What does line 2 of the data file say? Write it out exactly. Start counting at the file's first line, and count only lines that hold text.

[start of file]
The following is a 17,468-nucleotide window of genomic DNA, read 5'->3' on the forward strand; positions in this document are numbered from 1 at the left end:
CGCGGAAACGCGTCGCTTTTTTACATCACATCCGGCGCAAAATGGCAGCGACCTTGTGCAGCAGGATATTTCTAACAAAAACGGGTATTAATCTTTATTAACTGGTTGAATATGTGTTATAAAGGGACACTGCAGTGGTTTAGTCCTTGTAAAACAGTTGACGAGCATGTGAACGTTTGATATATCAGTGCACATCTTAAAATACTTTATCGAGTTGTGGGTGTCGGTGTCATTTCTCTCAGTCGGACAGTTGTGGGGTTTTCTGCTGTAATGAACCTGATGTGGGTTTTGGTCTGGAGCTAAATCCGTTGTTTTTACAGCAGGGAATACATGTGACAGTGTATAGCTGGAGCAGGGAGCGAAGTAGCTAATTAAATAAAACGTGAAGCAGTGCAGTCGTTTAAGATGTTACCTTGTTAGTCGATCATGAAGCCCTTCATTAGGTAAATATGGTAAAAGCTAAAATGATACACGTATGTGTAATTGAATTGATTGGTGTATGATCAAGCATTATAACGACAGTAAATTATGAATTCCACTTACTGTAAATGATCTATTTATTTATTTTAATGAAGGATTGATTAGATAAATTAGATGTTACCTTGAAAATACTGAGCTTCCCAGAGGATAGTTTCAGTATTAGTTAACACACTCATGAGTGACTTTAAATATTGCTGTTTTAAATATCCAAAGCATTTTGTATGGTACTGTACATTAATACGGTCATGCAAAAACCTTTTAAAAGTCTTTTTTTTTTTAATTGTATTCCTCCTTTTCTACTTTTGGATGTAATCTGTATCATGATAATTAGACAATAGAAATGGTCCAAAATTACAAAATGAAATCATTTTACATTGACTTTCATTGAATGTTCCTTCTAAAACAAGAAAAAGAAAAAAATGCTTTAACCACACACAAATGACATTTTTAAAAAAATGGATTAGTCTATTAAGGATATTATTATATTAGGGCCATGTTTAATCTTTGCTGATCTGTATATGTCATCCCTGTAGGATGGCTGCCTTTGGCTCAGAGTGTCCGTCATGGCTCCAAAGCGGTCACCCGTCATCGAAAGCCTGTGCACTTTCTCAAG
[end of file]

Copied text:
CGCGGAAACGCGTCGCTTTTTTACATCACATCCGGCGCAAAATGGCAGCGACCTTGTGCAGCAGGATATTTCTAACAAAAACGGGTATTAATCTTTATTAACTGGTTGAATATGTGTTATAAAGGGACACTGCAGTGGTTTAGTCCTTGTAAAACAGTTGACGAGCATGTGAACGTTTGATATATCAGTGCACATCTTAAAATACTTTATCGAGTTGTGGGTGTCGGTGTCATTTCTCTCAGTCGGACAGTTGTGGGGTTTTCTGCTGTAATGAACCTGATGTGGGTTTTGGTCTGGAGCTAAATCCGTTGTTTTTACAGCAGGGAATACATGTGACAGTGTATAGCTGGAGCAGGGAGCGAAGTAGCTAATTAAATAAAACGTGAAGCAGTGCAGTCGTTTAAGATGTTACCTTGTTAGTCGATCATGAAGCCCTTCATTAGGTAAATATGGTAAAAGCTAAAATGATACACGTATGTGTAATTGAATTGATTGGTGTATGATCAAGCATTATAACGACAGTAAATTATGAATTCCACTTACTGTAAATGATCTATTTATTTATTTTAATGAAGGATTGATTAGATAAATTAGATGTTACCTTGAAAATACTGAGCTTCCCAGAGGATAGTTTCAGTATTAGTTAACACACTCATGAGTGACTTTAAATATTGCTGTTTTAAATATCCAAAGCATTTTGTATGGTACTGTACATTAATACGGTCATGCAAAAACCTTTTAAAAGTCTTTTTTTTTTTAATTGTATTCCTCCTTTTCTACTTTTGGATGTAATCTGTATCATGATAATTAGACAATAGAAATGGTCCAAAATTACAAAATGAAATCATTTTACATTGACTTTCATTGAATGTTCCTTCTAAAACAAGAAAAAGAAAAAAATGCTTTAACCACACACAAATGACATTTTTAAAAAAATGGATTAGTCTATTAAGGATATTATTATATTAGGGCCATGTTTAATCTTTGCTGATCTGTATATGTCATCCCTGTAGGATGGCTGCCTTTGGCTCAGAGTGTCCGTCATGGCTCCAAAGCGGTCACCCGTCATCGAAAGCCTGTGCACTTTCTCAAG